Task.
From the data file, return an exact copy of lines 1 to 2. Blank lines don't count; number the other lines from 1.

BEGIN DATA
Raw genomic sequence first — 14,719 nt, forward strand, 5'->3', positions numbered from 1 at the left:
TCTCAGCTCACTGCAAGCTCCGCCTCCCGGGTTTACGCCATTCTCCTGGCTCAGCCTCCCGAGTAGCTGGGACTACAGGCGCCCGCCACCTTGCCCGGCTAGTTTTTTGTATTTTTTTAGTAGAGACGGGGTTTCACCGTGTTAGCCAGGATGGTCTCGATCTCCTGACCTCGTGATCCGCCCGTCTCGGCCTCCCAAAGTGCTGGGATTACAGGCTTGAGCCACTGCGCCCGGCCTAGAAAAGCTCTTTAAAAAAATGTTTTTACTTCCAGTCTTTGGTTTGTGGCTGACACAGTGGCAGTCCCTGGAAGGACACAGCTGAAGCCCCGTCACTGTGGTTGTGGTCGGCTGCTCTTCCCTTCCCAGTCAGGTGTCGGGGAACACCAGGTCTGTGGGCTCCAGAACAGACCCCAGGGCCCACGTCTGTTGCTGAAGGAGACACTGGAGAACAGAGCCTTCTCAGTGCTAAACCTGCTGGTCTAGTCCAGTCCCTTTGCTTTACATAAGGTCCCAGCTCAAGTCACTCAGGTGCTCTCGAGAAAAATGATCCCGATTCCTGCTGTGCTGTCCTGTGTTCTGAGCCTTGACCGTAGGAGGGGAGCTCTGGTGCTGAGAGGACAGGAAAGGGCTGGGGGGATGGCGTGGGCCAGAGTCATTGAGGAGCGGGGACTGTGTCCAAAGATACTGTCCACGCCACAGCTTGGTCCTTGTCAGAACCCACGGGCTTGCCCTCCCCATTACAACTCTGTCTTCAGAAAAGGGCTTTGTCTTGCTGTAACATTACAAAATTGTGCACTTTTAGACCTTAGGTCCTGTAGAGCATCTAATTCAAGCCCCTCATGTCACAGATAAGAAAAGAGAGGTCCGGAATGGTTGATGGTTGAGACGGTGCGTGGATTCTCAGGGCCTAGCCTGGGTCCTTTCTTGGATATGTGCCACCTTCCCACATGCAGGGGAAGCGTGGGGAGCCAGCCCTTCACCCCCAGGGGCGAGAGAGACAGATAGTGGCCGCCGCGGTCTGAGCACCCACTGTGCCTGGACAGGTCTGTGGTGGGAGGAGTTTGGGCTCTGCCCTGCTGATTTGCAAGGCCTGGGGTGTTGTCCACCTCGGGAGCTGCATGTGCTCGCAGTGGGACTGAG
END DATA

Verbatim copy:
Raw genomic sequence first — 14,719 nt, forward strand, 5'->3', positions numbered from 1 at the left:
TCTCAGCTCACTGCAAGCTCCGCCTCCCGGGTTTACGCCATTCTCCTGGCTCAGCCTCCCGAGTAGCTGGGACTACAGGCGCCCGCCACCTTGCCCGGCTAGTTTTTTGTATTTTTTTAGTAGAGACGGGGTTTCACCGTGTTAGCCAGGATGGTCTCGATCTCCTGACCTCGTGATCCGCCCGTCTCGGCCTCCCAAAGTGCTGGGATTACAGGCTTGAGCCACTGCGCCCGGCCTAGAAAAGCTCTTTAAAAAAATGTTTTTACTTCCAGTCTTTGGTTTGTGGCTGACACAGTGGCAGTCCCTGGAAGGACACAGCTGAAGCCCCGTCACTGTGGTTGTGGTCGGCTGCTCTTCCCTTCCCAGTCAGGTGTCGGGGAACACCAGGTCTGTGGGCTCCAGAACAGACCCCAGGGCCCACGTCTGTTGCTGAAGGAGACACTGGAGAACAGAGCCTTCTCAGTGCTAAACCTGCTGGTCTAGTCCAGTCCCTTTGCTTTACATAAGGTCCCAGCTCAAGTCACTCAGGTGCTCTCGAGAAAAATGATCCCGATTCCTGCTGTGCTGTCCTGTGTTCTGAGCCTTGACCGTAGGAGGGGAGCTCTGGTGCTGAGAGGACAGGAAAGGGCTGGGGGGATGGCGTGGGCCAGAGTCATTGAGGAGCGGGGACTGTGTCCAAAGATACTGTCCACGCCACAGCTTGGTCCTTGTCAGAACCCACGGGCTTGCCCTCCCCATTACAACTCTGTCTTCAGAAAAGGGCTTTGTCTTGCTGTAACATTACAAAATTGTGCACTTTTAGACCTTAGGTCCTGTAGAGCATCTAATTCAAGCCCCTCATGTCACAGATAAGAAAAGAGAGGTCCGGAATGGTTGATGGTTGAGACGGTGCGTGGATTCTCAGGGCCTAGCCTGGGTCCTTTCTTGGATATGTGCCACCTTCCCACATGCAGGGGAAGCGTGGGGAGCCAGCCCTTCACCCCCAGGGGCGAGAGAGACAGATAGTGGCCGCCGCGGTCTGAGCACCCACTGTGCCTGGACAGGTCTGTGGTGGGAGGAGTTTGGGCTCTGCCCTGCTGATTTGCAAGGCCTGGGGTGTTGTCCACCTCGGGAGCTGCATGTGCTCGCAGTGGGACTGAG